Shelach (Numbers 13 – 15)
GOOD MORNING! This week I share with you three fascinating stories… and one question.
Several years ago I was in Prague eating at the King Solomon restaurant with a friend. The only other diners were a couple sitting near us. I kept staring at the man — he looked just like a friend from Singapore who had recently passed away. Frankly, it was spooky. Finally, I asked him, “Excuse me. Where are you from?” “Milan” the man replied. That didn’t help. “Were you born in Italy?” “No,” the man responded, “Afghanistan.” Bingo! “By chance is your last name Khafi?” “Yes! How did you know?” And I explained my relationship with his brother and expressed my condolences over his loss.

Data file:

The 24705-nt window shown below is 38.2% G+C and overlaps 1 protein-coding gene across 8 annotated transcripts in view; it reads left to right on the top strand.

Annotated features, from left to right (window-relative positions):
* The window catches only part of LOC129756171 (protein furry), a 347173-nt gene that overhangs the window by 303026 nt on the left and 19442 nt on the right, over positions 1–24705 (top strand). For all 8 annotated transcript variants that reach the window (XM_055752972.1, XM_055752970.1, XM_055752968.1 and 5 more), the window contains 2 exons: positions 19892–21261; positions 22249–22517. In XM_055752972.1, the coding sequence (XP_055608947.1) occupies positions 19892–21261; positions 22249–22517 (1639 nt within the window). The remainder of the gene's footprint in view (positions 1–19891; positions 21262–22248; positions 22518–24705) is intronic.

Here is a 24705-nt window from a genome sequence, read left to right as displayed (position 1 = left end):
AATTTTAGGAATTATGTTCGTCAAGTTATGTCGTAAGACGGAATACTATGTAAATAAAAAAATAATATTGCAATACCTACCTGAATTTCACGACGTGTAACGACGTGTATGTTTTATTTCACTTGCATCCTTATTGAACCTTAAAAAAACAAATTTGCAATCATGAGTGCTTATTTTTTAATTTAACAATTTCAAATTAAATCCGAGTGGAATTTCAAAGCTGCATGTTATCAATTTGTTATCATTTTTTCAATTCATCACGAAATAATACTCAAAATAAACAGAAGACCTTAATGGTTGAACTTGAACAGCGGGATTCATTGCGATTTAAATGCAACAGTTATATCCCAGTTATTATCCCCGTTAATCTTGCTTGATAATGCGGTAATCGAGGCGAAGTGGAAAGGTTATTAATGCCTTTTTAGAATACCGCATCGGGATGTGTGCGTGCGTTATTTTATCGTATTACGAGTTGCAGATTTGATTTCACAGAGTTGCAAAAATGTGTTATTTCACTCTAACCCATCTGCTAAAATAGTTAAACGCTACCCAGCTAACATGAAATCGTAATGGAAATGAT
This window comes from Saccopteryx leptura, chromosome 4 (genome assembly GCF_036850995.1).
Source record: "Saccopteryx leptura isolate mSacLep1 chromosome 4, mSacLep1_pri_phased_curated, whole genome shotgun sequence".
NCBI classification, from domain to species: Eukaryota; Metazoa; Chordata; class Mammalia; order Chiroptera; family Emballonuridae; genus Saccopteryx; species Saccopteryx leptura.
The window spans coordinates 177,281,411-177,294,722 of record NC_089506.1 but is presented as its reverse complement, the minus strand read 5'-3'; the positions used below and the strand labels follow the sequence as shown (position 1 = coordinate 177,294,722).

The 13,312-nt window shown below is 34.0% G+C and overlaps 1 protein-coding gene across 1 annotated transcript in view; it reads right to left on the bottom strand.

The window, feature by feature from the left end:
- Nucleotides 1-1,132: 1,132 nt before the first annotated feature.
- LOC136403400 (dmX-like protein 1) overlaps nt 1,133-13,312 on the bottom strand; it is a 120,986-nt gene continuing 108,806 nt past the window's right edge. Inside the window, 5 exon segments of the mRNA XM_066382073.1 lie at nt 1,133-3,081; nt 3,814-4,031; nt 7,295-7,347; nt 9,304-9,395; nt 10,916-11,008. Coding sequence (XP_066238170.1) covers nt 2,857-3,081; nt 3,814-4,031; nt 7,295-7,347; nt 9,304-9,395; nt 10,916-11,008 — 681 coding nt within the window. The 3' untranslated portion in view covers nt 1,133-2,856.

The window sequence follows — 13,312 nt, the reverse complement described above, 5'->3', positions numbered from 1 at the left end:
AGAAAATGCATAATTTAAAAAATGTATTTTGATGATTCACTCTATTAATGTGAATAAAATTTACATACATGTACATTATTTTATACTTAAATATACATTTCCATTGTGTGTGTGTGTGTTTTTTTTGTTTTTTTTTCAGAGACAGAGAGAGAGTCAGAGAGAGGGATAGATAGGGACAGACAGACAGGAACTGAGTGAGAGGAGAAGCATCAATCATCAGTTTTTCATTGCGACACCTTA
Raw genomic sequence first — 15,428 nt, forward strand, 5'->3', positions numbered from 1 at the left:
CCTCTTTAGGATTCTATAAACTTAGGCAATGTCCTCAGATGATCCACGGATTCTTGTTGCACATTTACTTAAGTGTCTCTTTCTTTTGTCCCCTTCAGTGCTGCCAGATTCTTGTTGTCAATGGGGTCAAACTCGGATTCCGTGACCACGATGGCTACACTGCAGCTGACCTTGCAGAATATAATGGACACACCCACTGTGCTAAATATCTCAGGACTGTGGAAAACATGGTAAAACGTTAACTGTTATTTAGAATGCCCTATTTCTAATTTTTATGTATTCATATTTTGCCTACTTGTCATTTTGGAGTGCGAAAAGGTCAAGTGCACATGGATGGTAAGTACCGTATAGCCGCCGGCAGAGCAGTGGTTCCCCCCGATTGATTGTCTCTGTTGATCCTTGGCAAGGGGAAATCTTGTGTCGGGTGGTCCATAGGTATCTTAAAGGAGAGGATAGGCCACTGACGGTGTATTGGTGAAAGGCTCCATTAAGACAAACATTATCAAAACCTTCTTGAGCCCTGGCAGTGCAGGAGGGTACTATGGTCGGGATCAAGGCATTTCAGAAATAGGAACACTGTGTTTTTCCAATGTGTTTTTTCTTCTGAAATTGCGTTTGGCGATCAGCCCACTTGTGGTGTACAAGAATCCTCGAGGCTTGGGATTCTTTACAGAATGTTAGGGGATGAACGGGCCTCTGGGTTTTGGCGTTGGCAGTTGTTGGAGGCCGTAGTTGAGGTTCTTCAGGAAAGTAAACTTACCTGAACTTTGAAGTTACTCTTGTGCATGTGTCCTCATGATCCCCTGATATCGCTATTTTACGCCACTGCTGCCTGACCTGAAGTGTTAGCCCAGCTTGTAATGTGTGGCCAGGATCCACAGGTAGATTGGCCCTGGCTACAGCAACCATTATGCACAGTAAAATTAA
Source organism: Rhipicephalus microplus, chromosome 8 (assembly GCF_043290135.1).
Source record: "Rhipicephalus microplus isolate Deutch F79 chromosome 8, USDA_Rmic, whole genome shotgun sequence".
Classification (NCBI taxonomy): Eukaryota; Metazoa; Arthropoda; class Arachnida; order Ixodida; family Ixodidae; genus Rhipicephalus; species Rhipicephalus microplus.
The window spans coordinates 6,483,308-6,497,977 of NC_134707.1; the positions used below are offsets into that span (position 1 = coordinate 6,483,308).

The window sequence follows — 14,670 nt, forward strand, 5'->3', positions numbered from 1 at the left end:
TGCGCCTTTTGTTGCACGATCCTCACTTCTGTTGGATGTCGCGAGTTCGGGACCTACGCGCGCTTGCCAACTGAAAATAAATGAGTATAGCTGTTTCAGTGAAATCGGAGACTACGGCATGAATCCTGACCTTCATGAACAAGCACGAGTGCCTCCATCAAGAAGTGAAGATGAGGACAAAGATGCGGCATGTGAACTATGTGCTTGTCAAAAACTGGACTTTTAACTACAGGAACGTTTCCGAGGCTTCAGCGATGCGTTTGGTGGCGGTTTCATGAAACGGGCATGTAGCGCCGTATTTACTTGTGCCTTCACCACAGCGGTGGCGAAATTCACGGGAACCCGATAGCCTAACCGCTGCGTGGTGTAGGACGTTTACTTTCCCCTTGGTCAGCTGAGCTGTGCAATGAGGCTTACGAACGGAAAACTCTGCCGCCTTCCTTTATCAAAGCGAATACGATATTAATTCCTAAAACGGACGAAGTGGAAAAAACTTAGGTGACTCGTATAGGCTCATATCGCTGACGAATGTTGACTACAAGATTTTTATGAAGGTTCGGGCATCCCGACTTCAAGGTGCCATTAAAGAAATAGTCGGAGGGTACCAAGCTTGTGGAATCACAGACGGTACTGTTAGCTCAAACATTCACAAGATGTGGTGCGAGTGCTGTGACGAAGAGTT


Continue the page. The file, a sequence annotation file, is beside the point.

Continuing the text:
Second story: Shortly afterwards, I assisted in a wedding on Grand Cayman Island. The limousine brought me to the Marriot Hotel from the airport. While checking in, I noticed that the manager’s last name was “Schwartz” and thought to myself “Amazing! In the middle of nowhere and here is a fellow Jew!” So, I asked him, “Where are you from?” He answered, “From a little place near Los Angeles, Santa Monica.” Something started swirling in my head like a little red flag… and the next words out of my mouth were, “And how’s your older brother, Marc?” The fellow looked up. His eyes bugged out. His jaw dropped. He stared at me and asked, “How could you possibly know that?” I didn’t respond — kind of enjoying the dramatic moment. He looks down at his computer and starts repeating my name — first then last, first then last — and finally exclaims “Kalman Packouz! I haven’t seen you for over 40 years!” When I was in high school I was president of District 4 AZA; my vice president was Marc Schwartz. This was his younger brother, Steve. How did I know? Whenever someone asked Marc, “Where are you from?” Marc would invariably answer, “From a little place near Los Angeles, Santa Monica.” When Steve used the same response, somewhere deep in my brain a little voice said, “Aha!”